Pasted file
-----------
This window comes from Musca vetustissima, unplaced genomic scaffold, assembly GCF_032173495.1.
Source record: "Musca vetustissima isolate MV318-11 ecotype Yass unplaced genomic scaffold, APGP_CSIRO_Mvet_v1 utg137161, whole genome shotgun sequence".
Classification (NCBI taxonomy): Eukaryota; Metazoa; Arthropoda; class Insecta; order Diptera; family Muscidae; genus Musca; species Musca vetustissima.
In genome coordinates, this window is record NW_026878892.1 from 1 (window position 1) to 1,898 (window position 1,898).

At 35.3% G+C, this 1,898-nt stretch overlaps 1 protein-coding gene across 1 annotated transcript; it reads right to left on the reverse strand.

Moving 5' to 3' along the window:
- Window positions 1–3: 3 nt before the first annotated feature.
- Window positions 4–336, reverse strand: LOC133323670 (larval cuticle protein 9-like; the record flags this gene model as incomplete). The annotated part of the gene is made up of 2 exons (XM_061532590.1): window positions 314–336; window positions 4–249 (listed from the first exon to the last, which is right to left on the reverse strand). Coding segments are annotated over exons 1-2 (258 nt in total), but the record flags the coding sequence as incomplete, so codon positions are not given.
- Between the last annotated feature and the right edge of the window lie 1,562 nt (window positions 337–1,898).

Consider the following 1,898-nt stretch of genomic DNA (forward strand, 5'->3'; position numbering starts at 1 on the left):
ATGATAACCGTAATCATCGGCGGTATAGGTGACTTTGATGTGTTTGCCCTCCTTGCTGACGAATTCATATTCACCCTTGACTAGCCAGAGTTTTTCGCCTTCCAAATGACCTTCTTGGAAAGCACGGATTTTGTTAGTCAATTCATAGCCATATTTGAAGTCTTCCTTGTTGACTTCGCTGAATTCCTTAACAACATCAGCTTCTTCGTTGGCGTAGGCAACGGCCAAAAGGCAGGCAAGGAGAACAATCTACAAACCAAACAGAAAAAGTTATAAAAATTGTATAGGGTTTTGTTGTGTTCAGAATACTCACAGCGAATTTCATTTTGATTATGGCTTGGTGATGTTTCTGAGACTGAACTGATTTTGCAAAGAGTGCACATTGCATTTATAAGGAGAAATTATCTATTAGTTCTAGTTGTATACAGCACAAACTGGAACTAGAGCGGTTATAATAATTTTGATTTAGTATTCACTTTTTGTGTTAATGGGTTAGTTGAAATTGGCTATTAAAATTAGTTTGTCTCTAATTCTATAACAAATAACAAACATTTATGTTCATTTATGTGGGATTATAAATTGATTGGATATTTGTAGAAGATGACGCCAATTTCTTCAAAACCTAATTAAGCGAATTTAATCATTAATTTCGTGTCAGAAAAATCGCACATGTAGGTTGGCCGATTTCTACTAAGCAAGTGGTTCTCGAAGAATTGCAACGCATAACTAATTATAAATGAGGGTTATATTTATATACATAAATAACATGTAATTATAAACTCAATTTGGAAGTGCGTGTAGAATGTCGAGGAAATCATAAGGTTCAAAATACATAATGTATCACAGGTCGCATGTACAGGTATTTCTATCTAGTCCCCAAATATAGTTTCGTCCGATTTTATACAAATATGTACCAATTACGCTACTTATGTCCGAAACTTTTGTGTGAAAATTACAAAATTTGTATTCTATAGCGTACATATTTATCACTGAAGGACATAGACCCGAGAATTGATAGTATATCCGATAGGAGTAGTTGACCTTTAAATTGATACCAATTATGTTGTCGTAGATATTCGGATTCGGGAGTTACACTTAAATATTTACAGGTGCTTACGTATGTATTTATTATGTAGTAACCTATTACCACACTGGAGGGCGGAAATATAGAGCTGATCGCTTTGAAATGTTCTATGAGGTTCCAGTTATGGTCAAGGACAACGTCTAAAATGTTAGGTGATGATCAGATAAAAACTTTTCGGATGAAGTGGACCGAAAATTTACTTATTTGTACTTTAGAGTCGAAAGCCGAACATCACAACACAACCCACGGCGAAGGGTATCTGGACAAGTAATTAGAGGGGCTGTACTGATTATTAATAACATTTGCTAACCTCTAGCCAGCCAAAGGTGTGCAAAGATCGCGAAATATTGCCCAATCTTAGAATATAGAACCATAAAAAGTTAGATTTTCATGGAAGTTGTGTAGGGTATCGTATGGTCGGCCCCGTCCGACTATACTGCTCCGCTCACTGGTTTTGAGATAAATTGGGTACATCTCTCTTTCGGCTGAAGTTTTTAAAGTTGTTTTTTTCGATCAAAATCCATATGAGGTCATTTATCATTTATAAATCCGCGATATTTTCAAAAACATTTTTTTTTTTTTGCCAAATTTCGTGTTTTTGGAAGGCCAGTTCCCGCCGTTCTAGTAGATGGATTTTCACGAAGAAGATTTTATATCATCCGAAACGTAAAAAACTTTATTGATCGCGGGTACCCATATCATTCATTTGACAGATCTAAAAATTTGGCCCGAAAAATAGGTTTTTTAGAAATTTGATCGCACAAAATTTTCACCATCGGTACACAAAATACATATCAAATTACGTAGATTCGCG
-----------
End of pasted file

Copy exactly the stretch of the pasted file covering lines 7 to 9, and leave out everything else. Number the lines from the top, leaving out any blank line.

- Window positions 1–3: 3 nt before the first annotated feature.
- Window positions 4–336, reverse strand: LOC133323670 (larval cuticle protein 9-like; the record flags this gene model as incomplete). The annotated part of the gene is made up of 2 exons (XM_061532590.1): window positions 314–336; window positions 4–249 (listed from the first exon to the last, which is right to left on the reverse strand). Coding segments are annotated over exons 1-2 (258 nt in total), but the record flags the coding sequence as incomplete, so codon positions are not given.
- Between the last annotated feature and the right edge of the window lie 1,562 nt (window positions 337–1,898).